Golfers Elbow Exercises

This article describes an exercise programme for Golfers Elbow. The information is also provided in video format below.

For more information about the condition see my detailed article here. Exercises are not a quick cure. In fact you might find that your elbow pain worsens slightly for a few weeks until your tendon gets used to them. Patience is required. The programme will need to done for at least 3 months and sometimes longer before you notice a big improvement. 

Whilst doing the exercises there should be minimal pain or preferable no pain at all, otherwise they won't work and may just flare up the condition. You can wear a golfers elbow clasp or a compression sleeve while exercising in order to reduce pain if needed. 

Use the table below to help keep pain at an acceptable level while you are exercising. Try to stay within the green or yellow boxes. If you start nudging into the red, then try reducing the amount of resistance used in the exercise or try changing your elbow position. For example, bending the elbow can often makes things more comfortable. 

After exercising, any pain should back down to your normal level within an hour. If it takes longer, then reduce the amount of exercise that you do next time. 

The exercises are designed to load the tendon progressively in baby steps over many weeks. Tendons have a slow response to healing but can easily flare up if pushed too hard and too fast. So be patient and keep within the green and yellow areas. 

1) Static Wrist Flexion

This should be first exercise that you try. If you can't do this without pain, then go back to the resting stage for a few more weeks before trying again.

Sitting down, put your painful arm on a table of comfortable height with elbow slightly bent and hand palm upwards. Then pull your wrist and fingers upwards towards the ceiling and hold it in this position while gently pushing down on the palm of your hand with your other hand. No movement should occur as this is a static exercise. At first, any pain should be within the green zone but after a few weeks you can nudge gently int the yellow zone as long as the pain settles within the hour.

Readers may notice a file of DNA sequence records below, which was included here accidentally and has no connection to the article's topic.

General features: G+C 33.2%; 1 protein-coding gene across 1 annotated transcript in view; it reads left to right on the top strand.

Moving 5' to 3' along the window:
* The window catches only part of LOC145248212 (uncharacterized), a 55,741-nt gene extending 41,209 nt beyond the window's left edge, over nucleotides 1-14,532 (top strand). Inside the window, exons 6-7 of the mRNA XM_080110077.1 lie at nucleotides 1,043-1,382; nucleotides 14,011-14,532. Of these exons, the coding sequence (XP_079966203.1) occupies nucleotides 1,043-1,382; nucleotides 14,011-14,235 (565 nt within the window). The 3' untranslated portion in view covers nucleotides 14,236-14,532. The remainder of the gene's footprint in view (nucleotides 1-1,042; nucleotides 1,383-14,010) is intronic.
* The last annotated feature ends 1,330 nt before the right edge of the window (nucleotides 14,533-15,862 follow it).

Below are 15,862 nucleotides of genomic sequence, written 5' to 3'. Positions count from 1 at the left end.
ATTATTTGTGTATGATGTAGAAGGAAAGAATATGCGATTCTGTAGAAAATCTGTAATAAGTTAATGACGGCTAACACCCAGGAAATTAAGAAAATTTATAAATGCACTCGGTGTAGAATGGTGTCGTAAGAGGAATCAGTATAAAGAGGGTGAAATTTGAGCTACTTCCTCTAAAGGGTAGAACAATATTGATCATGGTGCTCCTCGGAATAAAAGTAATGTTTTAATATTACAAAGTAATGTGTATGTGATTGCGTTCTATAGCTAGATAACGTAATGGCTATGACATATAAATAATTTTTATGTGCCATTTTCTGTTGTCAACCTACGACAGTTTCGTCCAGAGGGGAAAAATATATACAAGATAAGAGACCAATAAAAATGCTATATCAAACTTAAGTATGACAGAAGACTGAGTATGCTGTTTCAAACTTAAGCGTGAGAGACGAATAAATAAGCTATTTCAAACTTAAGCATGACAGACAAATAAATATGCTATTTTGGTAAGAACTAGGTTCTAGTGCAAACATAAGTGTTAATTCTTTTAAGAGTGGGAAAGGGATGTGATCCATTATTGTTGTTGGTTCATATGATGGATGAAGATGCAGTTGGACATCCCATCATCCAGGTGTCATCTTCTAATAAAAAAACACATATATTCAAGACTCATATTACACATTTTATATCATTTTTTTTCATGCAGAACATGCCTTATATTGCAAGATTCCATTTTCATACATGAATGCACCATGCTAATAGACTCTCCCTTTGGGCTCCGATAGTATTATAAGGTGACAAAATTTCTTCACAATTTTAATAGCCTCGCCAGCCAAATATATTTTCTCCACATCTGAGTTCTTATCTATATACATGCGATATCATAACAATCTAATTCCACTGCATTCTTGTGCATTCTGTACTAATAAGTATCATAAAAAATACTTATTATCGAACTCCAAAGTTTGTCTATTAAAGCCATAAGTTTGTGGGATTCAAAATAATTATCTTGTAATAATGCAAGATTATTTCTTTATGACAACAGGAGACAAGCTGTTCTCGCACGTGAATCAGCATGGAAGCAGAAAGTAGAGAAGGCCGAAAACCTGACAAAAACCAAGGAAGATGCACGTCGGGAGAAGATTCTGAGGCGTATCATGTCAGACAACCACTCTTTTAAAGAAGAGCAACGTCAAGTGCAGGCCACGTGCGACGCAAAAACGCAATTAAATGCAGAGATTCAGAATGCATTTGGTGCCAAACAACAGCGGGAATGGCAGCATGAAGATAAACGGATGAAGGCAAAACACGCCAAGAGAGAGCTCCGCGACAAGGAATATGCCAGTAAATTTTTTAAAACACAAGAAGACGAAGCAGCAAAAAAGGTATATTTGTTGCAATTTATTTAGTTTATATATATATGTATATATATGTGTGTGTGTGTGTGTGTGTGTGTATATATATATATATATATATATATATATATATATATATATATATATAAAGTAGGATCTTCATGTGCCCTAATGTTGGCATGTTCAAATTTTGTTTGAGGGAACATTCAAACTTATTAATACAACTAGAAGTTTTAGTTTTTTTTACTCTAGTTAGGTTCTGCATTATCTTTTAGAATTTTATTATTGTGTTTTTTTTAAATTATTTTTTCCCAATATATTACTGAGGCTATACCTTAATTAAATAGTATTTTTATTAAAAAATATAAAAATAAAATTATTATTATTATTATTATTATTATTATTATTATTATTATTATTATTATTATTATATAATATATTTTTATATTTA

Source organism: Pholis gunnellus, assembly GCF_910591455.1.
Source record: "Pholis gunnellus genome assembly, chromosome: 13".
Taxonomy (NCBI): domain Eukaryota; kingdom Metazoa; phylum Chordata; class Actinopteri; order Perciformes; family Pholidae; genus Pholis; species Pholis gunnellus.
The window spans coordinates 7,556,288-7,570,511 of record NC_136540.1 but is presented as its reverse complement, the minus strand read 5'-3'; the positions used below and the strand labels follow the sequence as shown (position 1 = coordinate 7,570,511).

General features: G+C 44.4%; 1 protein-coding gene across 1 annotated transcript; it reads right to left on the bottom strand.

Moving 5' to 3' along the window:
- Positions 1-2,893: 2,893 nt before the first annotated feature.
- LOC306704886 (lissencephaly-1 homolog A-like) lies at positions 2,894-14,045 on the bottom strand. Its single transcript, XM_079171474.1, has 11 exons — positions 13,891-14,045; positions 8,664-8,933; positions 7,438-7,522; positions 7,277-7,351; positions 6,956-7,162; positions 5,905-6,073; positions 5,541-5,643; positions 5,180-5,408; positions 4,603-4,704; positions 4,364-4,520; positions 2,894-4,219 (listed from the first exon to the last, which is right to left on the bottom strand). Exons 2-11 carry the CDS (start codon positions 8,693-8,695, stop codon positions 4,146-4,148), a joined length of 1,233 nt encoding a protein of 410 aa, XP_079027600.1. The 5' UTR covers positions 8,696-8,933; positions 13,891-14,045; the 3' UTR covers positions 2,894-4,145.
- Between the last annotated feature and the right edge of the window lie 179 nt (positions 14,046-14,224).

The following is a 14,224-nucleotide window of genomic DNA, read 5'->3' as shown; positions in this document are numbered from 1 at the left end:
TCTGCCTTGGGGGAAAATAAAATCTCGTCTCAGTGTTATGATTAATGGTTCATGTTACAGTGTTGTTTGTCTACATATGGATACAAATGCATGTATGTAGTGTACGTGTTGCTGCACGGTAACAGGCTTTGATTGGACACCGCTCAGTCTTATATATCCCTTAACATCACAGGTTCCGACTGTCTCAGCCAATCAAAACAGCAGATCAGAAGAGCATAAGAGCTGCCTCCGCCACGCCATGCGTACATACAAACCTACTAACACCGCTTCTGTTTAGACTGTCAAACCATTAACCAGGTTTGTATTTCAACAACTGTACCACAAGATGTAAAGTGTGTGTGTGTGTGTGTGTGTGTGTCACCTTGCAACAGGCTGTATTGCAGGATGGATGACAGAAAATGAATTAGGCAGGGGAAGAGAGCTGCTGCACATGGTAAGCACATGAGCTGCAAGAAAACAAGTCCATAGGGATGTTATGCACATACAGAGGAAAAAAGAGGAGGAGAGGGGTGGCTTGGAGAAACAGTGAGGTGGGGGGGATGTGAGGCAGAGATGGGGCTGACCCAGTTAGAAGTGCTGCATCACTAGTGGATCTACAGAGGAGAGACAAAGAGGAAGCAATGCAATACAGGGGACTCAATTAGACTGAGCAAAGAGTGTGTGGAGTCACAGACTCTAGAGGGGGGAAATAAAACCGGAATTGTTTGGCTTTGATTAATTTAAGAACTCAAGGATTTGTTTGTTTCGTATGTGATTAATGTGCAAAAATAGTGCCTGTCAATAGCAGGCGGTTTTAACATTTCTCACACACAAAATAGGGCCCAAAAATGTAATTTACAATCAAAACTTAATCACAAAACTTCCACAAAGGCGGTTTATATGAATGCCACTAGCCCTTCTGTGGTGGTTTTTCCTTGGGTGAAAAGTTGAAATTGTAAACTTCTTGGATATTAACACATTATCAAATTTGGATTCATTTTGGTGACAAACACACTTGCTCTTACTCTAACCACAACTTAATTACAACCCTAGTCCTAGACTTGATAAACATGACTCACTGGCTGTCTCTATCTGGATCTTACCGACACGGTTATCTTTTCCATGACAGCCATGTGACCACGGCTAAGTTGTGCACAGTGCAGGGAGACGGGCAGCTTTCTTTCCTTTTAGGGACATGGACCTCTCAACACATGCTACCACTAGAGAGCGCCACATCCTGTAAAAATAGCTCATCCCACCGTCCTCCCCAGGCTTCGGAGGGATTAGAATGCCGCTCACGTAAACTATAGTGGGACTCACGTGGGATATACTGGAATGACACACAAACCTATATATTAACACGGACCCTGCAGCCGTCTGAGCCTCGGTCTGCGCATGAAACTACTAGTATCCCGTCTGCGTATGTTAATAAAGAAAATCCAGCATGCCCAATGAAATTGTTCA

Static Wrist Flexion

Week 1 : Hold for up to 10 seconds. Repeat 5 times. Do twice daily.
Week 2 : Hold for 10-20 seconds. Repeat 5 times. Do twice daily.
Week 3 : Hold for 20-30 seconds. Repeat 5 times. Do 2-3 times daily.
Week 4 and beyond : Hold for 30 seconds. Repeat 5 times. Do 2-3 times daily. Increase the resistance.

After week 4, slowly increase the hold time each week until you can manage 30 seconds. You can also increase the amount of resistance by pushing slightly harder with your good arm. At this point you can progress to the strengthening exercises described next.

2) Strengthening Exercise - Wrist Flexion

Sitting down, put your painful arm on a table with palm upwards, and let your wrist hang over the table edge. Use a small hand weight or a water bottle to start with (approx 0.5 - 1kg) or yellow resistance band tied to a broom handle. If using a hand weight, slowly raise the weight upwards towards the ceiling, hold for a second and then allow it to slowly fall back down. Keep your forearm on the table throughout the movement. 

Wrist Flexion using a Hand Weight
If using resistance band then wrap the band around the middle of a broom handle or rolling pin. Use a similar position to the dumb-bell exercise but grasp the handle with both hands this time. Now stand on the other end of the band with your foot and wind the broom handle until a suitable amount of resistance is felt. Keep it gentle at first. 
The exercise involves slowly raising the handle up towards the ceiling while keeping your forearms supported on the table. Hold for second before allowing your wrists to slowly drop back down to the starting position.  

Wrist Flexion using Resistance Band

Week 1 : Do the exercise 10 times, twice daily 
Week 2 : Do 2 sets of 10-15 repetitions, twice daily.
Week 3 and beyond : Do 3 sets of 10-15 repetitions, twice daily

After week 3, slowly increase the dumb-bell weight (or put more water in the bottle) or increase the amount of resistance felt through the band (or change to thicker band eg. red colour)

3) Strengthening Exercise - Pole Winding